When AmazonSupply first launched in 2012, it was anyone's guess as far as what impact the operation would have on the greater B2B supply market. The same could be said when it rebranded and relaunched in April 2015 as Amazon Business. But everyone took notice when the B2B marketplace announced in September 2018 that it had already surpassed $10 billion in annual sales.
On Monday, Amazon Business provided its first sales figure in two and a half years, and it's a figure that's too big for distributors to ignore.
Amazon shared in a blog post that Amazon Business has reached $25 billion in worldwide annualized sales, and that's before its 6-year launch anniversary in April. The company also said that it now has more than 5 million sellers on its platform, with third-party sellers comprising more than half of its annual sales figure. Amazon noted that those 5 million sellers range from sole proprietors to multinational enterprises with tens of thousands of employees on a single account.
The company didn't break out sales figures by geography, but said that in the United States, its two fastest-growing customer segments are public entities and enterprises. Amazon Business serves 45 US states, 90 of the largest cities and counties, and the company noted that 80 of the Fortune 100 companies utilize the platform — including Citigroup, Intel, Cisco, and ExxonMobil.
Amazon Business provided testimonial quotes from several users, sharing the following:
- Director of Procurement Services, University of Washington: "Amazon Business gives users the autonomy to find what they need [to purchase] in a way that’s familiar, easy, and intuitive. It lets us focus on the strategic purchases we make for the university. It has changed the way I think about purchasing."
- Carol Wilson, Chief Procurement Officer, State of Connecticut: "We always look for ways to make our processes more efficient and save money for the state. We started working with Amazon Business to give our agencies the familiar buying experience they use at home, but with the open, fair, and transparent process we need for state government. They had us up and running in two months—it was the easiest implementation we’ve ever had.” - C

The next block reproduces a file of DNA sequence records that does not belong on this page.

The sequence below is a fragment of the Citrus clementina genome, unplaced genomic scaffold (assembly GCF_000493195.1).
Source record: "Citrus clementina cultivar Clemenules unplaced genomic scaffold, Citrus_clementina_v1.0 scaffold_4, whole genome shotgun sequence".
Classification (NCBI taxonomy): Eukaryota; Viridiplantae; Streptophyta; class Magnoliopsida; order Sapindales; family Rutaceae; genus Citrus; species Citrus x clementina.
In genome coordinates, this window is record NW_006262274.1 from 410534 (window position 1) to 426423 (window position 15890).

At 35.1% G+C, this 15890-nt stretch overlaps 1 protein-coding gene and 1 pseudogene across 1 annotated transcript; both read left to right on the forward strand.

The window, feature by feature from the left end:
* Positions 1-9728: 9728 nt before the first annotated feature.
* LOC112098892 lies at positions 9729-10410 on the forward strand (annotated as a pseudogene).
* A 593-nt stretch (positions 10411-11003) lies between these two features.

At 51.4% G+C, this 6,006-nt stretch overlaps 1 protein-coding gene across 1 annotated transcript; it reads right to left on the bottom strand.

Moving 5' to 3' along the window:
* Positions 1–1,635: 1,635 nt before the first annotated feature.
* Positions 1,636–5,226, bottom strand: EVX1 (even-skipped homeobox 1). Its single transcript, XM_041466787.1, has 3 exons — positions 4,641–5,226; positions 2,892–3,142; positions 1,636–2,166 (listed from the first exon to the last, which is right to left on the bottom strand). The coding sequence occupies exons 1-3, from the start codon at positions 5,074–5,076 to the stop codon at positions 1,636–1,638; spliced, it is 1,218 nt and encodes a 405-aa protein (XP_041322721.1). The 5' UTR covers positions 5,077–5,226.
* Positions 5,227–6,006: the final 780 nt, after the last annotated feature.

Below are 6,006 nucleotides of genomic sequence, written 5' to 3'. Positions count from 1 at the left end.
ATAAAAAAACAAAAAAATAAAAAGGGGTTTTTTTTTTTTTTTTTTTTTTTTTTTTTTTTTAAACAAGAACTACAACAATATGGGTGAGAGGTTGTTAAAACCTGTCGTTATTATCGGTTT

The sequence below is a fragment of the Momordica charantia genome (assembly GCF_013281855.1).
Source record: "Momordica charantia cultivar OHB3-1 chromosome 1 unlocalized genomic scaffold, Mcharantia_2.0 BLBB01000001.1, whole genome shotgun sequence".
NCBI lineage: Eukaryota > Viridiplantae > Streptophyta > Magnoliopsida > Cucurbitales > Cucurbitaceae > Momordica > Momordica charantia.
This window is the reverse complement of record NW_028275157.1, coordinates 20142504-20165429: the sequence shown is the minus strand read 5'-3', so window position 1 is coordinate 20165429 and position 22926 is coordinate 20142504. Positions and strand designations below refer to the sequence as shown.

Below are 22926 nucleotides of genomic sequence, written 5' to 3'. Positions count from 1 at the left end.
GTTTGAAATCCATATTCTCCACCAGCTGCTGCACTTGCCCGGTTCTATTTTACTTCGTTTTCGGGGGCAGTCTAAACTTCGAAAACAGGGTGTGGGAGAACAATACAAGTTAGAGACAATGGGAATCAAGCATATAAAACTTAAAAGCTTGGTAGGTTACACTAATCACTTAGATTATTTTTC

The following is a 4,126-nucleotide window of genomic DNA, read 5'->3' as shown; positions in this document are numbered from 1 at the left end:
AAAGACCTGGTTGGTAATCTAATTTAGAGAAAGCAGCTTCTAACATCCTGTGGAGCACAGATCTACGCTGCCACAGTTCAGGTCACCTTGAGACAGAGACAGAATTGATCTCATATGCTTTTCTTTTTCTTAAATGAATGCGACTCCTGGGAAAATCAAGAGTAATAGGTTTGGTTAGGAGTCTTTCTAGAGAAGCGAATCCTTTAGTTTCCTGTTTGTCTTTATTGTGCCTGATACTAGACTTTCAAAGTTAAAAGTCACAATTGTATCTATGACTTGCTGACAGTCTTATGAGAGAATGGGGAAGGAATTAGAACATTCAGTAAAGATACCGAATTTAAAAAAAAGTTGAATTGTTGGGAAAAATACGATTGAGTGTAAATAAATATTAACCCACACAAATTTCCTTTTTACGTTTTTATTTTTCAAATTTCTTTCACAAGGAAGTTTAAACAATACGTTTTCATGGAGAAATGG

- Nassim Kefi, Global IT Procurement Manager, ExxonMobil: "At our scale, every percentage point counts…Considering the sheer size of our procurement organization and our purchasing activities, it adds up fast."
- Mark Arrigotti, Head of Global Procure2Pay, Uber: "With Amazon Business, we can focus on what the data means rather than on whether it is accurate. We used to review purchasing data every two or three months. Now we can look at it in real-time, which makes us much more agile in our decision making."
For content, W.W. Grainger — No. 1 on Industrial Distribution's Big 50 List as the largest industrial distributor in North America — had 2020 sales of $11.8 billion. But as I noted in a blog this past October, there's a good reason why we don't list Amazon Business on our Big 50 List: we still don't know enough about it. While the marketplace shared its annual sales and a few notes about its user-base, it didn't hint at sales figures for specific product verticals. That means we don't know how much of that $25 billion total is in industrial products, as well as other areas like electrical products, medical supplies, automotive supplies, office supplies, etc.
Nevertheless, it's fair to say that Amazon Business' industrial sales would likely place it in the top 10 of our Big 50 List.
So just how much bigger can Amazon Business get? Notable investment analyst, Colin Sebastian of R.W. Baird & Co., said in a research note Monday that Baird conservatively expects Amazon Business' annual revenue to soar to more than $80 billion by 2025, according to Digital Commerce 360.